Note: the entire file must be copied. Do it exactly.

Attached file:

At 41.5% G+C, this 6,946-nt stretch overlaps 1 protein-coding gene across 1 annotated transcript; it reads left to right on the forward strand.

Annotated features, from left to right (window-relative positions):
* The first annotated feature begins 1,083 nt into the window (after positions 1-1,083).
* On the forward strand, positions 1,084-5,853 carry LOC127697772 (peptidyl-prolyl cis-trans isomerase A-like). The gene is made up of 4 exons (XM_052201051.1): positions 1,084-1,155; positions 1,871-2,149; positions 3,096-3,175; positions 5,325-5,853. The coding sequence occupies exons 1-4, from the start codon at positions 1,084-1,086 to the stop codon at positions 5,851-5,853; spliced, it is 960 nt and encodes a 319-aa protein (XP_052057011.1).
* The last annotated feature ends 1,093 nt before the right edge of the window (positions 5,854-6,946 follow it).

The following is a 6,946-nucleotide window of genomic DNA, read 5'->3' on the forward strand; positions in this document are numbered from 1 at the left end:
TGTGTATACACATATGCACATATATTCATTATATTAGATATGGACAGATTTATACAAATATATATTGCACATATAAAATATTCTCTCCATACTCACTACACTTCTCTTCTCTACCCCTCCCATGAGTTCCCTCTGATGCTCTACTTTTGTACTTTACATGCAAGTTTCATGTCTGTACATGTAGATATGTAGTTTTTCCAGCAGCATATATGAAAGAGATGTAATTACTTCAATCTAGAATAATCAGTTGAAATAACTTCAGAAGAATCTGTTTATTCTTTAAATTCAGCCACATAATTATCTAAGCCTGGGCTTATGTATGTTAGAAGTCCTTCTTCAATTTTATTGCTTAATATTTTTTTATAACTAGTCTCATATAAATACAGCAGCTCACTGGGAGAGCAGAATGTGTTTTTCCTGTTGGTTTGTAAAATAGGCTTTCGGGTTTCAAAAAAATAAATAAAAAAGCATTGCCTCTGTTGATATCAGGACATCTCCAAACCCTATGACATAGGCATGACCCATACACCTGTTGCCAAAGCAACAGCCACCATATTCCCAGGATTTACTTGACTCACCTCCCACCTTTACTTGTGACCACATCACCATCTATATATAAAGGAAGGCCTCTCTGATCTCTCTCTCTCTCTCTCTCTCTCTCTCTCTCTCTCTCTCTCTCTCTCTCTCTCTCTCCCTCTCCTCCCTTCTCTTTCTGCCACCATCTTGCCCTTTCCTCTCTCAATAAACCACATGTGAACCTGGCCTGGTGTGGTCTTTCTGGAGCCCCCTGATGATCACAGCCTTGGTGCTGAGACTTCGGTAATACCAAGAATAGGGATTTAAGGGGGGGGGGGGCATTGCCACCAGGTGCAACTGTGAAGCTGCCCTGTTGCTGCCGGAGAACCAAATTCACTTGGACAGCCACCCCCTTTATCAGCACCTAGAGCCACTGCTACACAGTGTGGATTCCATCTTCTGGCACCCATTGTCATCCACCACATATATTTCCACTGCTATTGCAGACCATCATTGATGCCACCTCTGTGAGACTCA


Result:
At 41.5% G+C, this 6,946-nt stretch overlaps 1 protein-coding gene across 1 annotated transcript; it reads left to right on the forward strand.

Annotated features, from left to right (window-relative positions):
* The first annotated feature begins 1,083 nt into the window (after positions 1-1,083).
* On the forward strand, positions 1,084-5,853 carry LOC127697772 (peptidyl-prolyl cis-trans isomerase A-like). The gene is made up of 4 exons (XM_052201051.1): positions 1,084-1,155; positions 1,871-2,149; positions 3,096-3,175; positions 5,325-5,853. The coding sequence occupies exons 1-4, from the start codon at positions 1,084-1,086 to the stop codon at positions 5,851-5,853; spliced, it is 960 nt and encodes a 319-aa protein (XP_052057011.1).
* The last annotated feature ends 1,093 nt before the right edge of the window (positions 5,854-6,946 follow it).

The following is a 6,946-nucleotide window of genomic DNA, read 5'->3' on the forward strand; positions in this document are numbered from 1 at the left end:
TGTGTATACACATATGCACATATATTCATTATATTAGATATGGACAGATTTATACAAATATATATTGCACATATAAAATATTCTCTCCATACTCACTACACTTCTCTTCTCTACCCCTCCCATGAGTTCCCTCTGATGCTCTACTTTTGTACTTTACATGCAAGTTTCATGTCTGTACATGTAGATATGTAGTTTTTCCAGCAGCATATATGAAAGAGATGTAATTACTTCAATCTAGAATAATCAGTTGAAATAACTTCAGAAGAATCTGTTTATTCTTTAAATTCAGCCACATAATTATCTAAGCCTGGGCTTATGTATGTTAGAAGTCCTTCTTCAATTTTATTGCTTAATATTTTTTTATAACTAGTCTCATATAAATACAGCAGCTCACTGGGAGAGCAGAATGTGTTTTTCCTGTTGGTTTGTAAAATAGGCTTTCGGGTTTCAAAAAAATAAATAAAAAAGCATTGCCTCTGTTGATATCAGGACATCTCCAAACCCTATGACATAGGCATGACCCATACACCTGTTGCCAAAGCAACAGCCACCATATTCCCAGGATTTACTTGACTCACCTCCCACCTTTACTTGTGACCACATCACCATCTATATATAAAGGAAGGCCTCTCTGATCTCTCTCTCTCTCTCTCTCTCTCTCTCTCTCTCTCTCTCTCTCTCTCTCTCTCTCTCCCTCTCCTCCCTTCTCTTTCTGCCACCATCTTGCCCTTTCCTCTCTCAATAAACCACATGTGAACCTGGCCTGGTGTGGTCTTTCTGGAGCCCCCTGATGATCACAGCCTTGGTGCTGAGACTTCGGTAATACCAAGAATAGGGATTTAAGGGGGGGGGGGGCATTGCCACCAGGTGCAACTGTGAAGCTGCCCTGTTGCTGCCGGAGAACCAAATTCACTTGGACAGCCACCCCCTTTATCAGCACCTAGAGCCACTGCTACACAGTGTGGATTCCATCTTCTGGCACCCATTGTCATCCACCACATATATTTCCACTGCTATTGCAGACCATCATTGATGCCACCTCTGTGAGACTCA